Guest post by Eleanor Athens
The science of taste is complex and amazing, as anyone who has ever bitten into a sun-warmed tomato in a summer garden can tell you. Much of the enjoyment we get from eating is actually caused by volatile aroma chemicals; we smell our food as we taste it. We can detect over 10,000 odors, versus only five taste classifications. That’s why eating’s just not as much fun with a stuffy nose.
Why do fruits and herbs smell this way? Is it for our enjoyment? Well, maybe, but for them it’s also a matter of survival of the species. Have you ever wondered why you’re in the garden admiring untouched fruit that needs just one more day to be perfectly ripe, and the next day you go out and someone (beast or bug) has gotten there first? Fruits want to be eaten. They broadcast themselves across your garden. We may have to hold a strawberry up to our human noses in order to smell it, but to animals, it’s crying out with a chemical signal: “Come and get it!” In the desire to propagate the species, plants offer up their fruit as delicious little sacrifices, so the seed can spread far and wide.
Unlike fruit, herbs aren’t begging to be eaten; far from it. The fragrance of herbs is in their essential oils, the aromatic essence of the plant. The essential oils often contain chemicals that are distasteful to insects and other animals (though not to us). This is one of the theories behind companion planting. The tasty fragrance of herbs is partly a result of the complex chemical warfare plants wage to survive. For example, borage and basil planted with your tomatoes deter hornworms, and the menthol content in mints and the citronella in lemon balm and lemongrass repels many insects.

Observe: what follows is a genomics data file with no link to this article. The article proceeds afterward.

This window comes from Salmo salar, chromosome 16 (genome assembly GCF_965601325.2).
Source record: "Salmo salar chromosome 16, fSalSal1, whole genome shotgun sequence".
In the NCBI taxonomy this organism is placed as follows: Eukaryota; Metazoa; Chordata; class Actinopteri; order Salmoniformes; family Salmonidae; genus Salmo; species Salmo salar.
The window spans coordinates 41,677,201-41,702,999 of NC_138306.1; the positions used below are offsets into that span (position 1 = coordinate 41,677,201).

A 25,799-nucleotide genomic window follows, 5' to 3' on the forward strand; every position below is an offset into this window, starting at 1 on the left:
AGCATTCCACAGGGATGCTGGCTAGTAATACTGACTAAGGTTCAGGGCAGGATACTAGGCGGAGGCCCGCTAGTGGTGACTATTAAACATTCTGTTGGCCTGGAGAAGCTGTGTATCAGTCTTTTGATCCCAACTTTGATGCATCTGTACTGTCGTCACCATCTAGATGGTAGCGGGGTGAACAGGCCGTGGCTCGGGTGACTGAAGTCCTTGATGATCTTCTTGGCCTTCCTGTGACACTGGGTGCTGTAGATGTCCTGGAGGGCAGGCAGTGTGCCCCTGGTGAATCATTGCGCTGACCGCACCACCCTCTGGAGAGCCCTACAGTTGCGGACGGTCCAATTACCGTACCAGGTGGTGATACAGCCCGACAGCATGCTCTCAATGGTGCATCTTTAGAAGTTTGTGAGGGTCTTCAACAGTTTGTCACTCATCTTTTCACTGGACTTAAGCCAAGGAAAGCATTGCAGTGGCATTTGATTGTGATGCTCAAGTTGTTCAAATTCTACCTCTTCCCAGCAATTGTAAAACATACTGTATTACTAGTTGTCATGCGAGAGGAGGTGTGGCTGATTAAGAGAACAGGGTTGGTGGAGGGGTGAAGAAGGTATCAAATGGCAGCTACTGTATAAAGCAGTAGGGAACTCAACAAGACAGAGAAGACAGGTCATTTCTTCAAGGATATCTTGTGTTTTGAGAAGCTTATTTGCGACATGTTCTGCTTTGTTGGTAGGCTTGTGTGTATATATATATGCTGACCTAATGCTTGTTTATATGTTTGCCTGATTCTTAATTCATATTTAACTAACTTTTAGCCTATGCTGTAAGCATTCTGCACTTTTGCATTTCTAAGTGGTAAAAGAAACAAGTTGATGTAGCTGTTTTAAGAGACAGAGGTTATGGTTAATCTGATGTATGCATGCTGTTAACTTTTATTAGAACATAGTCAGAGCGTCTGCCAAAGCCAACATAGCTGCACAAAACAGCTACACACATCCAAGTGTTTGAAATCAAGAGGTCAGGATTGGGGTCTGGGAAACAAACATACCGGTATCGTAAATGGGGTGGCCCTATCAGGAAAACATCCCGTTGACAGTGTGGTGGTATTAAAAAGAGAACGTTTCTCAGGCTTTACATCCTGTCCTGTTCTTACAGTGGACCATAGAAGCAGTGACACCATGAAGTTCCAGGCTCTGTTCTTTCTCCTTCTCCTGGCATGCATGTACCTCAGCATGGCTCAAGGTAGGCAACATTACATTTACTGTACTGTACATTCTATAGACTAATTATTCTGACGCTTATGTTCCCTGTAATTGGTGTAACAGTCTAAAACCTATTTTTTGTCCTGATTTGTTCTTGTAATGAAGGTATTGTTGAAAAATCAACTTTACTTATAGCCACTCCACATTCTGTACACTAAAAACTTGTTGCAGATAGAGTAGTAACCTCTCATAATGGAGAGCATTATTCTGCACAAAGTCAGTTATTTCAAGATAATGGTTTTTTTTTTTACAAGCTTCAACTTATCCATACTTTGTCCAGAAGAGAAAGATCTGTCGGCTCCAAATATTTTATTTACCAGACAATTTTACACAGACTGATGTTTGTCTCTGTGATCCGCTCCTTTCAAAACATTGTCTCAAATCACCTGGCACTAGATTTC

Getting the most from your fragrant foods
Fruit, like cheese, releases its fragrance best at room temperature. Think of the sun-warmed tomato, all its yummy aroma chemicals floating free — as opposed to one straight from the icebox, scent deadened by the cold. If you’re serving a cheese plate for dessert, it’s a good idea to take the fruit and cheese out of the refrigerator just before dinner.
Prolonged heat can denature fragile aroma chemicals, which is why it’s preferable to add tender herbs such as parsley and cilantro at the end of cooking. Woody herbs such as rosemary and thyme stand up much better to extended cooking times.
Don’t be afraid to play with your food. Handling releases the volatile chemicals. Crush herbs in your fingers or rub your thumb over a peach, and inhale. Remember, without fragrance there’s no flavor.
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Eleanor Athens is the founder of Athens Atelier, an organic perfumery. Athens Atelier fragrances are made from pure essential oils and absolutes following the tradition of aromatherapy and the modern science of aromachology; that scents have the power to make us feel good.
Teja Ream is an art grad student living in California in a studio apartment covered in mandevilla. When 9 years old she was convinced she had a special talent for growing things and decided to let the world know by painting her thumb green. Later when she washed off the paint, there was a perceptible green stain that had managed to seep into her skin, which she took as a sign from a higher being that she was destined for botanical greatness…still working on that, need help with orchids.